As a history blogger, I am required by law to talk about this article on digitization which appeared in the NYT this Sunday (might require registration).

As more museums and archives become digital domains, and as electronic resources become the main tool for gathering information, items left behind in nondigital form, scholars and archivists say, are in danger of disappearing from the collective cultural memory, potentially leaving our historical fabric riddled with holes.

Though it’s great to read an article on archives and digitization in the Times, even in the Business section, the whole argument strikes me as specious. As Sharon Howard counters,

But only a few of us ever were willing or able to go out there in the first place. Archival research has always been a minority pursuit, given the commitment and resources (including time) that it demands. Is it really the case that that minority will be even smaller in the future because some research can be done without leaving one’s desk? Or is digital history creating large numbers of new researchers who, even if what they’re doing is limited by what’s available online, would never have even contemplated visiting archives or record offices to look at original documents?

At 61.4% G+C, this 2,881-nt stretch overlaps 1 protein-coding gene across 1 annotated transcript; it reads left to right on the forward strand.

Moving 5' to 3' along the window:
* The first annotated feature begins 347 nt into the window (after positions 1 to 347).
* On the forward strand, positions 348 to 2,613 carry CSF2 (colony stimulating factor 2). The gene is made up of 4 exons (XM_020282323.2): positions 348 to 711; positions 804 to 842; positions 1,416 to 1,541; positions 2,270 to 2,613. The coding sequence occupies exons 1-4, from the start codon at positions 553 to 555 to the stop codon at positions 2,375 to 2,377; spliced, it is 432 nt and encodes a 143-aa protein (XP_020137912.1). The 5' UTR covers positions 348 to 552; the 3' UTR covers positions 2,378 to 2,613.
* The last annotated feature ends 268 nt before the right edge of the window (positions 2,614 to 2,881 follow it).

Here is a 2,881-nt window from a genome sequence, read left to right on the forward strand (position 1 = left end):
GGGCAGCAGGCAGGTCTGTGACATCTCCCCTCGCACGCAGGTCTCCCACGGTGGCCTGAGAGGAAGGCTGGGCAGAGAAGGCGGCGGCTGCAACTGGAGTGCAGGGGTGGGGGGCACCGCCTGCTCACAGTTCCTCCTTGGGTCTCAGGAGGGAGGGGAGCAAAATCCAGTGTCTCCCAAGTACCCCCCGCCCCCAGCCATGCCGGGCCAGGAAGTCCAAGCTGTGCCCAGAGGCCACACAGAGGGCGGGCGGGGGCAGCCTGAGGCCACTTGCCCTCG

The Times article seems like a rehearsal of the argument that since we’ve got the internet, no one will go to the library anymore, just replacing internet with “digitization projects” and library with “special collections”–and we know that that hasn’t proved true with libraries.

Sharon’s point is especially important here, though: not many people go to archives and special collections in the first place. The museum I work for is rather small and obscure, open twice a week, in the basement of a hospital. We don’t have the resources to digitize all of our collections, but the bit the Minnesota Digital Library is doing, and the oral history digitization and collecting I’m working on, will certainly increase the use of our collections: people will know that we’re around and have collections. If the only part of our collections researchers use are the photos up on the Minnesota Reflections website,* we’ll still probably double our collections use.

Greater access equals greater use, but it’s not an either/or proposition. Archives are not abandoning their mandate to hold objects in trust because they’re digitizing some and not others; in fact, they’re fulfilling their mission to the greatest extent possible with these new tools.

*They’re not up yet, I just wanted to link to it.

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